The night of 29th January was a chilly one on Rathlin, but the moon was shining brightly and almost full. We happened to look up to admire the night sky, and noticed a big ring of white light around the moon.
It was a 22 degree halo, which occurs due to the refraction of light in small hexagonal ice crystals high in the atmosphere. The 22 degrees refers to the radius of the ring.
Actually there were two rings around the moon at the time – the 22 degree halo and also the corona, which circles the moon more closely, and which we observed as a ring of orangey-red colour showing against the thin cloud surrounding the moon. The corona differs from the 22 degree halo in being the result of refraction of light in water droplets or ice crystals of a larger size.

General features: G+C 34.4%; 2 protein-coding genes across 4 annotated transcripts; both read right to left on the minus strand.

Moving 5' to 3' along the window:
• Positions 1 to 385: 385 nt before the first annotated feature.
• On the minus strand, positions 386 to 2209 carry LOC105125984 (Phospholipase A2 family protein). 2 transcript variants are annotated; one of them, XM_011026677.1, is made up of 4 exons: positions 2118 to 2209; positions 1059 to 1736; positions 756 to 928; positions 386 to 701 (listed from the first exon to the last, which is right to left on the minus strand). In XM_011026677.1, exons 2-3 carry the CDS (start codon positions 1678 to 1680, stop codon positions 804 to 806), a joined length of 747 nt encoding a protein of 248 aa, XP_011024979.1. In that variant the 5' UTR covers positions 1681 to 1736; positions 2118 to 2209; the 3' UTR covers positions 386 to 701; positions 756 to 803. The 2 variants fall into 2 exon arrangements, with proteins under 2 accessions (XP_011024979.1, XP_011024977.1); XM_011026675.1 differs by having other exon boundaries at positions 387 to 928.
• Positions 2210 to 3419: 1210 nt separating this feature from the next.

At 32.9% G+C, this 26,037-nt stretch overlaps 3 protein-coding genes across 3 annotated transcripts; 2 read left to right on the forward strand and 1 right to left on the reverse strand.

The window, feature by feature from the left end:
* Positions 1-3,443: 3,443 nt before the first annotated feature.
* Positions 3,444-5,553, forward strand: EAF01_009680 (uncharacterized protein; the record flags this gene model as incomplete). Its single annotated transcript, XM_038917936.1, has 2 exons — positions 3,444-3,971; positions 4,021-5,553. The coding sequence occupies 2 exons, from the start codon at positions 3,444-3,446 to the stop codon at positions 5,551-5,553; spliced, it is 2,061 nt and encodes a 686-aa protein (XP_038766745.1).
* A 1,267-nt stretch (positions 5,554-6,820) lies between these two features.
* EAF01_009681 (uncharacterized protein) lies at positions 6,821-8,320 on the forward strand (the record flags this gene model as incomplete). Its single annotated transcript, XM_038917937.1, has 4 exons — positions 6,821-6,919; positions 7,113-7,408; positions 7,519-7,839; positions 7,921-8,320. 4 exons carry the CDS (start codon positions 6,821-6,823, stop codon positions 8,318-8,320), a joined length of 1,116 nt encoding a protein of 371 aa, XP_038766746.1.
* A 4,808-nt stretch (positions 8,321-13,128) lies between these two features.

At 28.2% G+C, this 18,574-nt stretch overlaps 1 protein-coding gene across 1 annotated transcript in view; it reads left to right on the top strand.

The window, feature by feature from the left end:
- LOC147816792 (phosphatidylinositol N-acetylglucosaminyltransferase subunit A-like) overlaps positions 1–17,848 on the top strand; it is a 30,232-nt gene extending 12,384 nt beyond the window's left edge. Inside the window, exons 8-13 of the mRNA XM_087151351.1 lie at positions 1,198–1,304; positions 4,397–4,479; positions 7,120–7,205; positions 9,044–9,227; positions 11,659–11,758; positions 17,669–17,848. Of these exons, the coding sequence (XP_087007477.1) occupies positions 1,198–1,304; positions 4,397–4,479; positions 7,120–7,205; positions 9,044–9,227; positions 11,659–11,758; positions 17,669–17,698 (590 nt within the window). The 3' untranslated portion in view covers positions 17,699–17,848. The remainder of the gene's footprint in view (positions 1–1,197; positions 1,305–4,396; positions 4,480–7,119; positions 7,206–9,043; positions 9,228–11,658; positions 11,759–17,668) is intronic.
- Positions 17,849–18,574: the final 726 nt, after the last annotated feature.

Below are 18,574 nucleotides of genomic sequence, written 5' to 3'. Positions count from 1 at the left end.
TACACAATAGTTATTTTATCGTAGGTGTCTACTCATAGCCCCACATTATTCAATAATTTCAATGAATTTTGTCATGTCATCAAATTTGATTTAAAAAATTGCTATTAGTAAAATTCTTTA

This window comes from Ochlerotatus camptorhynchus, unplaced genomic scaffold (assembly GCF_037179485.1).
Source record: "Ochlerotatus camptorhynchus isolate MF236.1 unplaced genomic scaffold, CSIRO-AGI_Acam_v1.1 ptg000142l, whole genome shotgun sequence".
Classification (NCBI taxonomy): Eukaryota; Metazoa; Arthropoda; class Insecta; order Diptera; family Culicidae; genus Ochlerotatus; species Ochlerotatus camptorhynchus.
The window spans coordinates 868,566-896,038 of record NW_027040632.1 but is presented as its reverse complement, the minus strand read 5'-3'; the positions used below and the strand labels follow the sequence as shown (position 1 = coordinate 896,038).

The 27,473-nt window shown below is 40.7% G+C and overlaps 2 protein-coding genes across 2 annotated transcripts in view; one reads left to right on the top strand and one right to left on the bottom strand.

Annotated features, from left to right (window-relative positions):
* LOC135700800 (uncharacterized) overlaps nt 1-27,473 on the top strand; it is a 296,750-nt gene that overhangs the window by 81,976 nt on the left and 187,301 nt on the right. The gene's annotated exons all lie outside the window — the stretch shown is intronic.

We’d seen the solar version of this phenomenon before, both on Rathlin and in Kamchatka, as shown in the photo below.